Using a Gouge
You can drive the gouge into the wood using a chisel hammer or mallet or use hand and arm pressure only. You can use them to pare cut, depending on the gouge type. The gouge can make shallow or deep cuts depending on the pressure applied, if you are using it to hollow, you would apply more pressure than if you were just using it to pare cut.
The non-dominant hand grips around where the steel connects to the handle to provide support and downwards pressure. The dominant hand grips the handle and is used to guide direction, the angle of presentation will determine if it is a deep or shallow cut. Similar to chisels, you want to be standing with your dominant foot forward to to allow you to lean into the work and use your body weight to apply force when pare cutting.
I purchased a #7 35mm Hirsch gouge from Highland Woodworking and was using it to scallop bowels in some spoons and bowels that I’ve been making while following along through Paul Sellers’ book “Woodworking I and II”. After a couple of bowels that I had carved, I fractured the tapered portion of the gouge – which makes me think that either I was being too ambitious with my cuts (especially with the chisel hammer I’d been using). I’ve purchased a replacement, and now I’m a bit scared about using a mallet to drive the gouge at all… and the process to carve a bowel takes MUCH longer. Is there a safe way to use a mallet with your gouge without damaging your tool?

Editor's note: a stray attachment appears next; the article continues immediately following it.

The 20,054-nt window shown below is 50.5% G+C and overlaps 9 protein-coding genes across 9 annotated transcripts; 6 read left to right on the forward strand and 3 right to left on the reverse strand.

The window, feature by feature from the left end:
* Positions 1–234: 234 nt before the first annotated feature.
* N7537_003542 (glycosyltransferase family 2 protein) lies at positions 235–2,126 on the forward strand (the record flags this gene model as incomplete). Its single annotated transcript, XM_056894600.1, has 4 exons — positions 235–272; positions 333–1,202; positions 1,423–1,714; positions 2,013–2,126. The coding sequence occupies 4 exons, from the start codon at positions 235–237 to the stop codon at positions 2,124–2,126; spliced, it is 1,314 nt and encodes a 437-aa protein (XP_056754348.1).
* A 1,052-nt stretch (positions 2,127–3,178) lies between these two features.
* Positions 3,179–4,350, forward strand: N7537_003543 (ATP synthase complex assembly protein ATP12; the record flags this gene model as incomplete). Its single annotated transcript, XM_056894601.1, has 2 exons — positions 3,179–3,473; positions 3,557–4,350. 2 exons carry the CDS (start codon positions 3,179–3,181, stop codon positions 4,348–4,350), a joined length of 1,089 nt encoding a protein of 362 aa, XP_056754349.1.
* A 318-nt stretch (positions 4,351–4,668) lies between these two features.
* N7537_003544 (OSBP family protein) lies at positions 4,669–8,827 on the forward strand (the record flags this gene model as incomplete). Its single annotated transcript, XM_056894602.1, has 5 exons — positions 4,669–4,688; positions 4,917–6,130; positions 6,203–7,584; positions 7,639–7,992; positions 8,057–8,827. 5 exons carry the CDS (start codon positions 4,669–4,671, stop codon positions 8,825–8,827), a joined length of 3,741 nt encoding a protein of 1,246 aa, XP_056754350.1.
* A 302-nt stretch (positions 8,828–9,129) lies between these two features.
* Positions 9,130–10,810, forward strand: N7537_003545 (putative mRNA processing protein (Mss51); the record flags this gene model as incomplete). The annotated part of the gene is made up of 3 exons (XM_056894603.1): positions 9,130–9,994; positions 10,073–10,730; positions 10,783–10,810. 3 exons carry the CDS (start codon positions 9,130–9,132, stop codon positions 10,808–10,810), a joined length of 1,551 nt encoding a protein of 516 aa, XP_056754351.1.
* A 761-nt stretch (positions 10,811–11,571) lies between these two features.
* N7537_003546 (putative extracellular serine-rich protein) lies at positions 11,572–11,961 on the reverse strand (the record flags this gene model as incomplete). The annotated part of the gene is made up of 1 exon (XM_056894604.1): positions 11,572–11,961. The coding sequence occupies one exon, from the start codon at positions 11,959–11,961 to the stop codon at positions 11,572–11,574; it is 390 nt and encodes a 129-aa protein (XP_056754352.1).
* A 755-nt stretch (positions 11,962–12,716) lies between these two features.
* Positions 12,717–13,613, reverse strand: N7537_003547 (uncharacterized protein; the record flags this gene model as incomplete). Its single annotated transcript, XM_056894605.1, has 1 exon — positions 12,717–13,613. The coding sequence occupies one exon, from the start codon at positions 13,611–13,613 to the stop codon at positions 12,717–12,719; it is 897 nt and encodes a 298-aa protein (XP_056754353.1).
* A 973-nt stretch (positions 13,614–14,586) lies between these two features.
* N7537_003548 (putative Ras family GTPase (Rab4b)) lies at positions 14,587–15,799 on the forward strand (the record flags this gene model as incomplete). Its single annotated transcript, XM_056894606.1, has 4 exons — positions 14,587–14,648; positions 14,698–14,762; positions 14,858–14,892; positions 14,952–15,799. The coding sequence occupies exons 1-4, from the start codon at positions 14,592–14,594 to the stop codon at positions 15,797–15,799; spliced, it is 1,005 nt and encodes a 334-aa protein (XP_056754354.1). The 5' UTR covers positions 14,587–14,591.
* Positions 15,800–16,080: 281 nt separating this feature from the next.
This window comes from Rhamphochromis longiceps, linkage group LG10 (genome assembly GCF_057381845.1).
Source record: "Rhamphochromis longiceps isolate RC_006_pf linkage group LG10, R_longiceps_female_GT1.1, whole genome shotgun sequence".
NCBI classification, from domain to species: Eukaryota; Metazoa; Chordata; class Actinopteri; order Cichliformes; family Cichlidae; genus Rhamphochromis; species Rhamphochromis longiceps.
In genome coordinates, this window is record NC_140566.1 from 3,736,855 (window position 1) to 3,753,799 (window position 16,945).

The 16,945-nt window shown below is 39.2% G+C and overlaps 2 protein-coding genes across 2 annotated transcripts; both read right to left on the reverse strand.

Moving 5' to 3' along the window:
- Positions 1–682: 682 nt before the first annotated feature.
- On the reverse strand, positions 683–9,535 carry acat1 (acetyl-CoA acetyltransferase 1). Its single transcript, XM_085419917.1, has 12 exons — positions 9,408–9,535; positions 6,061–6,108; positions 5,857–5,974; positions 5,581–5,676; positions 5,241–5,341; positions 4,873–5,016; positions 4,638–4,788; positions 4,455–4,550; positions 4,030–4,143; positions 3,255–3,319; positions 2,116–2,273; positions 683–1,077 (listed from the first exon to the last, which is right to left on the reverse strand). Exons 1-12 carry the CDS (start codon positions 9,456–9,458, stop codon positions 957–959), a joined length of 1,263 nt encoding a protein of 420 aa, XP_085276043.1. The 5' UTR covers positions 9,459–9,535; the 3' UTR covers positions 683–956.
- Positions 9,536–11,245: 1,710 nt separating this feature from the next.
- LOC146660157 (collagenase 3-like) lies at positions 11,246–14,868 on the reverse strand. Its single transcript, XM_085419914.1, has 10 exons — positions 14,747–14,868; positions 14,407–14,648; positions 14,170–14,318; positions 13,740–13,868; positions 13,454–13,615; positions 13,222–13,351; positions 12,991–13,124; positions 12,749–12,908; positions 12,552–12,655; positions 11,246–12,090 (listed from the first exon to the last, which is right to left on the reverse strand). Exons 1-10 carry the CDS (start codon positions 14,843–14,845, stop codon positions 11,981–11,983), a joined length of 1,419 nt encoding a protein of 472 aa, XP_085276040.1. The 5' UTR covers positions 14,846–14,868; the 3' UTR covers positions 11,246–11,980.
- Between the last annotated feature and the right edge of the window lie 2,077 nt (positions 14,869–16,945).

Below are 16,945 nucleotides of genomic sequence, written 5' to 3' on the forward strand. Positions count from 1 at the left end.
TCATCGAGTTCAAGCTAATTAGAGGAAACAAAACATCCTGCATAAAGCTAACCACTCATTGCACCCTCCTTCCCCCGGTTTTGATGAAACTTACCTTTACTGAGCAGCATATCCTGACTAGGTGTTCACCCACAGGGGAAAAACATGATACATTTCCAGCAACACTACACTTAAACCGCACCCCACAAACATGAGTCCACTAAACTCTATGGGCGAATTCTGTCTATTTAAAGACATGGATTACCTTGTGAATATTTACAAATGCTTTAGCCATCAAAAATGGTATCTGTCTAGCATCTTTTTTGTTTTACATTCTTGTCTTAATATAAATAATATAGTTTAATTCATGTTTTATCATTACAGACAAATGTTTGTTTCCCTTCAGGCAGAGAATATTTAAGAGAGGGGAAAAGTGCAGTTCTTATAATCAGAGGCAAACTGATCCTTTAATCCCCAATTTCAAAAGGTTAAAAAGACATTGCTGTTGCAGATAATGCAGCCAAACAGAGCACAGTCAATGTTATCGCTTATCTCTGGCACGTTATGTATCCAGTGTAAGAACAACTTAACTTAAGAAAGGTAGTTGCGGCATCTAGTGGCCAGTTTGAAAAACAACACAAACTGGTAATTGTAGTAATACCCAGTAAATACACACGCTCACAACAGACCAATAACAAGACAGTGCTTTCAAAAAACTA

It sounds as though you may be putting leverage inappropriately, it may have nothing to do with the chisel hammer but more with you levering or pressing the gouge one way or another. I suggest that you try to work more sensitively until you get used to the kind of pressures you can apply to a gouge.
That sounds like a really good plan! Thanks for the feedback, Izzy!